But back to the insurance. I have options. I have exhausted every resource I can find and drained anyone I know of information. A nurse in Indianapolis found a midwife who is willing to cover all prenatal care for a flat fee of $3,000 and a hospital that is also willing to take a flat fee of $3,000 for a completely normal no frills delivery. This is fantastic, assuming nothing goes wrong. Another option is to re-enroll in school allowing me to join a student group insurance plan where pregnancy is not considered a pre-existing condition.  My last option, short of plunking down a Visa card at the OB office, is the Federal Pre-Existing Insurance Plan. Started in July, this insurance plan is supposed to cover people exactly like me until pre-existing conditions are considered non-existent by insurance companies, which won’t be for several more years. I applied within a half hour of hearing about it and was denied because I had been uninsured for the last year. I actually had to go through the entire process of applying for private insurance, simply to be denied so I could reapply for the Federal Pre-Existing condition program. Silly, but I’ve jumped through bigger (and sometimes stupider) hoops. I’m still waiting to find out if I will qualify or not.

At the end of this, I will hopefully end up with a happy, healthy baby just as I did with my first pregnancy. But I have been very sick and while there are medications that can help (I’m looking at you Zofran) they (and even their generic versions) are outrageously expensive (However, there is no shortage of people willing to commit federal offenses to get me their Zofran. I have politely declined all offers.) There have been days where I could have felt a lot better had I been able to receive an IV, something I did weekly during my first pregnancy but it’s just not an option at the moment. It would be a huge relief to me if something could just work out, which I know it will, I just don’t know when.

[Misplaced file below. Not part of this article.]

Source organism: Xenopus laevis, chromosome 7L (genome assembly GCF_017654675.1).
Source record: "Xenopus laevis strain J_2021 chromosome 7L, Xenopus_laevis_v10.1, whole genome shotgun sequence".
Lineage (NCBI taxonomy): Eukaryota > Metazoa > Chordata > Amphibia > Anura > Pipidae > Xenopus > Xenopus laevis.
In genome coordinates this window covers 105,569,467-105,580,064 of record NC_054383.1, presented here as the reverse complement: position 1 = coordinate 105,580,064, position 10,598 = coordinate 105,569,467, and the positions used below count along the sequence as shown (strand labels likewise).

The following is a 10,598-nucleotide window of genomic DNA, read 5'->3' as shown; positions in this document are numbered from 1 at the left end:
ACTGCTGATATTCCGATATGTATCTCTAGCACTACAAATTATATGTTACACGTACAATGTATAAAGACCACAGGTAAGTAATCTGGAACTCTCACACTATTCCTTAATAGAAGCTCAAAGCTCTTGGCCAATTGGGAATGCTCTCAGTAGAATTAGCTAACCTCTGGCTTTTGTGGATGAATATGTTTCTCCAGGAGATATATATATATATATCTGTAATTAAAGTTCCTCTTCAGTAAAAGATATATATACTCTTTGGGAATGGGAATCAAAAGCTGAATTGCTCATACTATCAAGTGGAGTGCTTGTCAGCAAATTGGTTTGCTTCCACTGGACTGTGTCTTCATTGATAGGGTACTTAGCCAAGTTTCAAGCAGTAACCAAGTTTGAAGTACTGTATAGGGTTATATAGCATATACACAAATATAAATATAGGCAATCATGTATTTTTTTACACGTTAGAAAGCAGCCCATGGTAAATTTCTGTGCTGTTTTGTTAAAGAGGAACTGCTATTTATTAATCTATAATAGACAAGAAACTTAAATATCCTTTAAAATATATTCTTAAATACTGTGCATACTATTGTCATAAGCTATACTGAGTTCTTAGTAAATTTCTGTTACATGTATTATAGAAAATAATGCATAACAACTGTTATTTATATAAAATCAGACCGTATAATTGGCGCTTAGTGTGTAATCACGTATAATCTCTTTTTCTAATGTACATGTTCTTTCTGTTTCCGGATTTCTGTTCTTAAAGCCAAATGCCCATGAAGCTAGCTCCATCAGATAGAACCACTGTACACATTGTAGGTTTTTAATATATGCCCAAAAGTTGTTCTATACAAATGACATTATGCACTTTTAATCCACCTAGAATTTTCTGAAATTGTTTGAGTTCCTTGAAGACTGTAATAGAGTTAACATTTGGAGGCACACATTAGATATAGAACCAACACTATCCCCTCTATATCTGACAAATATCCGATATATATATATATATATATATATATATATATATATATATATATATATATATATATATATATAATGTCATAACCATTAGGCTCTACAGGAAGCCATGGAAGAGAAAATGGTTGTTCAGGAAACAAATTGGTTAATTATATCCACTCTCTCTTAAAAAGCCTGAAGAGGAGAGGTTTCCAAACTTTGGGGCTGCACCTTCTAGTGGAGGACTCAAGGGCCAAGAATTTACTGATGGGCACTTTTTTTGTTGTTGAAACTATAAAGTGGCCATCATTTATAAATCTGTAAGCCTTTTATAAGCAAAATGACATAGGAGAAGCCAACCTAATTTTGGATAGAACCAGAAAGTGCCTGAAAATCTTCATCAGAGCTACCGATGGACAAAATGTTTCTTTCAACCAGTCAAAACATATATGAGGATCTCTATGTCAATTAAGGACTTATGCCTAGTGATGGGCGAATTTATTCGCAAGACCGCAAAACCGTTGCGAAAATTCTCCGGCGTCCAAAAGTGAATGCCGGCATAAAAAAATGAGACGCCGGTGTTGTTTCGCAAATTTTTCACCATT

This is how it should be — you get pregnant, you go to the doctor, you have the baby, you come home. A pregnant woman’s biggest worries should be, “Can I keep this horse sized prenatal vitamin down?” or “Where’s the closest bathroom?” not “I wonder how many cash payment doctor’s appointments I can skip over so I can still put food on the table?”

If I were single? This wouldn’t be a problem.

If my husband weren’t working? Again, wouldn’t be a problem.

But this isn’t how we’ve chosen to live our lives. We’ve chosen to follow the rules, gain higher education, work and be married. And you know what? It’s a lot harder than we thought it would be but it’s how things should be done, and eventually one day maybe things won’t be so tight. But for now they are. And we have to live with it.

I have gone back and forth on my feelings towards the whole issue. There was one particularly low moment where I actually hoped for miscarriage. I’m not saying I’m particularly proud of it, I’m just telling you the truth. It’s not really worth stomping my feet and gnashing my teeth because I am the minority and I just happen to live in a state where coverage is not guaranteed upon finding yourself pregnant, and, yes, things are changing. There are options out there for people in my situation, but they are few and they are hard to find.

Not to mention that everyone else has an opinion as well.

Home Birth! Move to Canada! DIVORCE FOR NINE MONTHS!

Oddly enough, one of the hardest things to deal with is having so many people who want to help, but not having any way they can help. I mean, I’ll let you come over and scrub my toilets any day, but beyond that? This gestation stuff is going to be my responsibility.